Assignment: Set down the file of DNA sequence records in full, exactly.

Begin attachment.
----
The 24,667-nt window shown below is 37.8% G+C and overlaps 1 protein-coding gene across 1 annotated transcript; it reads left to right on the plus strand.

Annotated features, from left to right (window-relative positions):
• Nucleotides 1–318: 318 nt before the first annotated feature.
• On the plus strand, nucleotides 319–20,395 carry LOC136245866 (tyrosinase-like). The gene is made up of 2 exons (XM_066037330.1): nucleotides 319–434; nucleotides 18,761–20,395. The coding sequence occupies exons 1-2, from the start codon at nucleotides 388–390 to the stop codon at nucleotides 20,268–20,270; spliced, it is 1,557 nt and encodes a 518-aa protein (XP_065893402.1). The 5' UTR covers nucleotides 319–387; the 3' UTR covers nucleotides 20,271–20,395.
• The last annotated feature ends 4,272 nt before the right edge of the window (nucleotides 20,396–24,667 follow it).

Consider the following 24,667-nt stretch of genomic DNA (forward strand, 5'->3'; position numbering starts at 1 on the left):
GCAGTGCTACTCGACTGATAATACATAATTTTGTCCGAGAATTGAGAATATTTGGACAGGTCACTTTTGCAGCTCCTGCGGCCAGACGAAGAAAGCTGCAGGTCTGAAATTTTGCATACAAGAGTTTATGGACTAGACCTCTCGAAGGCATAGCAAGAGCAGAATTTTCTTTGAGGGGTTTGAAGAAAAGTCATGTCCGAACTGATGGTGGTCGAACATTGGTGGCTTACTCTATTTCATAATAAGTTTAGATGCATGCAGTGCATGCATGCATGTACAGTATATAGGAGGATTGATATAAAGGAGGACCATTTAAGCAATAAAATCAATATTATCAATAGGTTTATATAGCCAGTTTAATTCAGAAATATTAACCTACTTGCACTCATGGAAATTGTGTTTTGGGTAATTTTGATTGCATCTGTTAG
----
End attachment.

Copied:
The 24,667-nt window shown below is 37.8% G+C and overlaps 1 protein-coding gene across 1 annotated transcript; it reads left to right on the plus strand.

Annotated features, from left to right (window-relative positions):
• Nucleotides 1–318: 318 nt before the first annotated feature.
• On the plus strand, nucleotides 319–20,395 carry LOC136245866 (tyrosinase-like). The gene is made up of 2 exons (XM_066037330.1): nucleotides 319–434; nucleotides 18,761–20,395. The coding sequence occupies exons 1-2, from the start codon at nucleotides 388–390 to the stop codon at nucleotides 20,268–20,270; spliced, it is 1,557 nt and encodes a 518-aa protein (XP_065893402.1). The 5' UTR covers nucleotides 319–387; the 3' UTR covers nucleotides 20,271–20,395.
• The last annotated feature ends 4,272 nt before the right edge of the window (nucleotides 20,396–24,667 follow it).

Consider the following 24,667-nt stretch of genomic DNA (forward strand, 5'->3'; position numbering starts at 1 on the left):
GCAGTGCTACTCGACTGATAATACATAATTTTGTCCGAGAATTGAGAATATTTGGACAGGTCACTTTTGCAGCTCCTGCGGCCAGACGAAGAAAGCTGCAGGTCTGAAATTTTGCATACAAGAGTTTATGGACTAGACCTCTCGAAGGCATAGCAAGAGCAGAATTTTCTTTGAGGGGTTTGAAGAAAAGTCATGTCCGAACTGATGGTGGTCGAACATTGGTGGCTTACTCTATTTCATAATAAGTTTAGATGCATGCAGTGCATGCATGCATGTACAGTATATAGGAGGATTGATATAAAGGAGGACCATTTAAGCAATAAAATCAATATTATCAATAGGTTTATATAGCCAGTTTAATTCAGAAATATTAACCTACTTGCACTCATGGAAATTGTGTTTTGGGTAATTTTGATTGCATCTGTTAG